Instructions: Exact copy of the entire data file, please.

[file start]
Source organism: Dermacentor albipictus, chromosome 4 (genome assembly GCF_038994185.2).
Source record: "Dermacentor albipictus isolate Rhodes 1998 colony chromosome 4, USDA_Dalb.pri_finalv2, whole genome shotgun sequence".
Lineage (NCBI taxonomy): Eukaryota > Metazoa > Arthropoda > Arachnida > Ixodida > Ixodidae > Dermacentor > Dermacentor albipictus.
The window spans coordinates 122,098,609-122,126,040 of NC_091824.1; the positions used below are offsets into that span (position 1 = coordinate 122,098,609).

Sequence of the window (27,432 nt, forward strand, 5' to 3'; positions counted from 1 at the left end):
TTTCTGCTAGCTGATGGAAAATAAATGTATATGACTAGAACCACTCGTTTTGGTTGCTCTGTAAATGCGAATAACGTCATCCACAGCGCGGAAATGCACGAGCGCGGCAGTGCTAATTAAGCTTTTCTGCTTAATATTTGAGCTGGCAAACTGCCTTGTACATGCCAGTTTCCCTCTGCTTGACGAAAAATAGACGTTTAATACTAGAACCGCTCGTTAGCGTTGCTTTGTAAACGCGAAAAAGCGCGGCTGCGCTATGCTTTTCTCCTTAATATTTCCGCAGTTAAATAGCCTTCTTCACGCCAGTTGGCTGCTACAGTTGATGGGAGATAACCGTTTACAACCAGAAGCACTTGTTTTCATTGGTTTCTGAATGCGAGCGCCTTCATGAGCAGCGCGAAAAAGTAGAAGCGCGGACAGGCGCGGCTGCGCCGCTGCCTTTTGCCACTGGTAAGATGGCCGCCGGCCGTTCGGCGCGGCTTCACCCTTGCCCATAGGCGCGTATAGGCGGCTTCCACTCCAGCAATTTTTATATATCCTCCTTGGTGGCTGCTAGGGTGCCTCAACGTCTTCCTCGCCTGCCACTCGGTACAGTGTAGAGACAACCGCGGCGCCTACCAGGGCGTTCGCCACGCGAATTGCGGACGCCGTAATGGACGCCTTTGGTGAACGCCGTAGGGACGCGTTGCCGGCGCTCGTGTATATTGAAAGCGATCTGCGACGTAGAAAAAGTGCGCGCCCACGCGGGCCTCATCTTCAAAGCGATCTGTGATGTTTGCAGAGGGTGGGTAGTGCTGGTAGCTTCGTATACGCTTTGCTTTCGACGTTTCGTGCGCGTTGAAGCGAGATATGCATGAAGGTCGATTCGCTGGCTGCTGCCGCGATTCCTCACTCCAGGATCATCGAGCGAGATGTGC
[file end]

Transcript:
Source organism: Dermacentor albipictus, chromosome 4 (genome assembly GCF_038994185.2).
Source record: "Dermacentor albipictus isolate Rhodes 1998 colony chromosome 4, USDA_Dalb.pri_finalv2, whole genome shotgun sequence".
Lineage (NCBI taxonomy): Eukaryota > Metazoa > Arthropoda > Arachnida > Ixodida > Ixodidae > Dermacentor > Dermacentor albipictus.
The window spans coordinates 122,098,609-122,126,040 of NC_091824.1; the positions used below are offsets into that span (position 1 = coordinate 122,098,609).

Sequence of the window (27,432 nt, forward strand, 5' to 3'; positions counted from 1 at the left end):
TTTCTGCTAGCTGATGGAAAATAAATGTATATGACTAGAACCACTCGTTTTGGTTGCTCTGTAAATGCGAATAACGTCATCCACAGCGCGGAAATGCACGAGCGCGGCAGTGCTAATTAAGCTTTTCTGCTTAATATTTGAGCTGGCAAACTGCCTTGTACATGCCAGTTTCCCTCTGCTTGACGAAAAATAGACGTTTAATACTAGAACCGCTCGTTAGCGTTGCTTTGTAAACGCGAAAAAGCGCGGCTGCGCTATGCTTTTCTCCTTAATATTTCCGCAGTTAAATAGCCTTCTTCACGCCAGTTGGCTGCTACAGTTGATGGGAGATAACCGTTTACAACCAGAAGCACTTGTTTTCATTGGTTTCTGAATGCGAGCGCCTTCATGAGCAGCGCGAAAAAGTAGAAGCGCGGACAGGCGCGGCTGCGCCGCTGCCTTTTGCCACTGGTAAGATGGCCGCCGGCCGTTCGGCGCGGCTTCACCCTTGCCCATAGGCGCGTATAGGCGGCTTCCACTCCAGCAATTTTTATATATCCTCCTTGGTGGCTGCTAGGGTGCCTCAACGTCTTCCTCGCCTGCCACTCGGTACAGTGTAGAGACAACCGCGGCGCCTACCAGGGCGTTCGCCACGCGAATTGCGGACGCCGTAATGGACGCCTTTGGTGAACGCCGTAGGGACGCGTTGCCGGCGCTCGTGTATATTGAAAGCGATCTGCGACGTAGAAAAAGTGCGCGCCCACGCGGGCCTCATCTTCAAAGCGATCTGTGATGTTTGCAGAGGGTGGGTAGTGCTGGTAGCTTCGTATACGCTTTGCTTTCGACGTTTCGTGCGCGTTGAAGCGAGATATGCATGAAGGTCGATTCGCTGGCTGCTGCCGCGATTCCTCACTCCAGGATCATCGAGCGAGATGTGC